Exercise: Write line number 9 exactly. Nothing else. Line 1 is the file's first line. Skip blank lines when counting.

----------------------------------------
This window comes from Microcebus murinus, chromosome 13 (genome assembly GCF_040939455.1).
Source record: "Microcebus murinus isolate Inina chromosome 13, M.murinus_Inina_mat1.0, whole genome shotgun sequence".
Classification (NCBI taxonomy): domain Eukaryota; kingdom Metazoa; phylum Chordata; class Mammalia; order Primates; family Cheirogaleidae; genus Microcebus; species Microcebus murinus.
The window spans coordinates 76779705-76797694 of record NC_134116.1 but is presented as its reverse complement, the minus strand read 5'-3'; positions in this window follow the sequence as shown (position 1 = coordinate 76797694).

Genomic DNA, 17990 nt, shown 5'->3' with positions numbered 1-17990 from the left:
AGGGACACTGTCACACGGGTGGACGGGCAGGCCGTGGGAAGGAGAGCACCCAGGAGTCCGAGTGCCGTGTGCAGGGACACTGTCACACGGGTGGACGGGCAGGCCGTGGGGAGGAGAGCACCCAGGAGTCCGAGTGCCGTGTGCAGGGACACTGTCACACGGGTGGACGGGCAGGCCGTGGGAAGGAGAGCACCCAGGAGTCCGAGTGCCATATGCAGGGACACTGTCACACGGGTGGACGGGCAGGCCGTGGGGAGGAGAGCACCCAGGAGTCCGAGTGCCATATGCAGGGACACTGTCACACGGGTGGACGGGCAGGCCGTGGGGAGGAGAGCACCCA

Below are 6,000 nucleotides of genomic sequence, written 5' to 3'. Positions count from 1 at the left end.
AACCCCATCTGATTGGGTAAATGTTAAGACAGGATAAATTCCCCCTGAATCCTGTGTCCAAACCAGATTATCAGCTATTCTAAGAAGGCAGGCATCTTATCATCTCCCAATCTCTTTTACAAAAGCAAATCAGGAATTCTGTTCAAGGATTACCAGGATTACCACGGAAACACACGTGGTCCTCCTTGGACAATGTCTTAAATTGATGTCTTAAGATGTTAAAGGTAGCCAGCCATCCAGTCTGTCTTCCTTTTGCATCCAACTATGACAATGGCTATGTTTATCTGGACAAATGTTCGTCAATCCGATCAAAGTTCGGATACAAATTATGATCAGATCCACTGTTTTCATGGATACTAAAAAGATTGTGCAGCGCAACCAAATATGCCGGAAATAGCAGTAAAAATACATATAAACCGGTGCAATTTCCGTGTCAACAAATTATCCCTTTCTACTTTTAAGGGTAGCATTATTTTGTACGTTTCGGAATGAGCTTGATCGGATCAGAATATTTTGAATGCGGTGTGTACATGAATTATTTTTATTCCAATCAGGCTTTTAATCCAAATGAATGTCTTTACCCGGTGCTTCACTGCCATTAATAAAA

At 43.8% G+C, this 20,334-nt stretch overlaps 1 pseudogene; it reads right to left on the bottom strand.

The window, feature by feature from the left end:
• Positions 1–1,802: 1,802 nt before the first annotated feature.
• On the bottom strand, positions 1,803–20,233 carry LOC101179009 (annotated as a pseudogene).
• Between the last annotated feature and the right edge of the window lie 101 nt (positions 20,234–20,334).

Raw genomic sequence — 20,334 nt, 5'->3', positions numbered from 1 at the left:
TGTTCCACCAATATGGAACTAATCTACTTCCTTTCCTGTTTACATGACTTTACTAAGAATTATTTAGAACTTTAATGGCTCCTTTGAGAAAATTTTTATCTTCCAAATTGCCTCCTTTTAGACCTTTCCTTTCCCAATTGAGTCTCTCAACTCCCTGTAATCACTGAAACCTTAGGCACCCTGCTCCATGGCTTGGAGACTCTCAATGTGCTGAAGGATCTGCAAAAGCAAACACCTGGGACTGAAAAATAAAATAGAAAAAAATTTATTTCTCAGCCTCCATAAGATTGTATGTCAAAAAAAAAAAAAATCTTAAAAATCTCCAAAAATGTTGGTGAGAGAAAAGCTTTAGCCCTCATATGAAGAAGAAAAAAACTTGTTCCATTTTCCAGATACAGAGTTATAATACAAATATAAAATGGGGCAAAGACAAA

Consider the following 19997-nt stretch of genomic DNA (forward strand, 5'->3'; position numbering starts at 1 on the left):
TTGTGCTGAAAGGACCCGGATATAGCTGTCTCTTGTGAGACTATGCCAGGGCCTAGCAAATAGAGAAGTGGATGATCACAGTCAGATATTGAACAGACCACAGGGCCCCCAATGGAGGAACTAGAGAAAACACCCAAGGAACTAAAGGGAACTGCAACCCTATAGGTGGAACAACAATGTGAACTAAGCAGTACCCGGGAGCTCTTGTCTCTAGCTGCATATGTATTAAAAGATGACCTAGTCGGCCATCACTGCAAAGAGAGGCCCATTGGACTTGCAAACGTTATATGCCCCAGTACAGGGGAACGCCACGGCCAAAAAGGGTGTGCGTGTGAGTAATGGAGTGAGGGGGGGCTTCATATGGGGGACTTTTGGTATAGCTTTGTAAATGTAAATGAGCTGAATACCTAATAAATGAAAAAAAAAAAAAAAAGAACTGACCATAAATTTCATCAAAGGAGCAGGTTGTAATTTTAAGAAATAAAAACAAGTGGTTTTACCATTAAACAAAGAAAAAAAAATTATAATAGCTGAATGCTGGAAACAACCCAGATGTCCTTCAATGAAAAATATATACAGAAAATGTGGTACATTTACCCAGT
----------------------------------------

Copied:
At 43.8% G+C, this 20,334-nt stretch overlaps 1 pseudogene; it reads right to left on the bottom strand.